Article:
Mazda says there is no rush for hybrid tech
Japanese manufacturers, particularly Toyota, have championed hybrid technology as the future of the internal combustion engine, citing lower emissions and greater fuel economy than diesel equivalents.
However Mazda aims to extract the maximum possible efficiency from the currently available petrol and diesel engines before harnessing electric power, and currently states it has no plans to launch a hybrid model in the near future.
The manufacturer's engines have somewhat defied the downsizing convention seen in the rest of the industry over recent years. Where other manufacturers have used turbocharging to extract greater power from ever smaller engine sizes, Mazda has instead concentrated on maximising the efficiency of internal combustion.
"While downsizing can be an effective method for reducing emissions, adding an electric boost often merely offsets the loss in power from reduced displacement," said a Mazda R&D spokesman.
"We want to make sure our engines are optimally designed, to make better effect of the benefits of combined battery power."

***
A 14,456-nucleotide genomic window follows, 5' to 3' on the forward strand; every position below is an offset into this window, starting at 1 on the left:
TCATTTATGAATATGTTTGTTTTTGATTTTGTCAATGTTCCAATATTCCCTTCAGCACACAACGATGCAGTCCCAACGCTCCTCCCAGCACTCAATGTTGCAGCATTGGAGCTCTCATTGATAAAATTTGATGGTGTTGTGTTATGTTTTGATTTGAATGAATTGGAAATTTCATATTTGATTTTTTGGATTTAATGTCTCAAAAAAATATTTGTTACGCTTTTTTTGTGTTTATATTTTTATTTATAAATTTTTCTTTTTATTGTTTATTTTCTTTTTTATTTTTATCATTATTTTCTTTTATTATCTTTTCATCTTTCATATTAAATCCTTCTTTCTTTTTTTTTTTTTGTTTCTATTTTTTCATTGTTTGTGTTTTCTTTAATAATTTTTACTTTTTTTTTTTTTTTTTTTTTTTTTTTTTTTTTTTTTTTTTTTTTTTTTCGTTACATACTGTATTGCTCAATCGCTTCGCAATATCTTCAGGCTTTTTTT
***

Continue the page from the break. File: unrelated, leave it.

Through its range of SkyActiv technologies, which have focussed on minimising energy losses throughout a car's entire drivetrain, Mazda has been able to offer engines with a larger capacity than what is currently considered the norm, but which provide competitive CO2 and fuel economy figures.
And what about fully electric cars? Again, this is something that Mazda isn't prepared to rush into.
"We've created a full EV version of the Mazda2, which we showcased mainly to prove wrong those who said we couldn't do it," said Peter Allibon, sales director of Mazda UK.
"In fact creating an electric car isn't that difficult, but in terms of customer appeal and uptake, we don't foresee the time being right before 2020."
AOL Cars is set to have a sneak peak of the new Mazda 3, including an exclusive test drive of a pre-production model.
Check back for a full first drive report.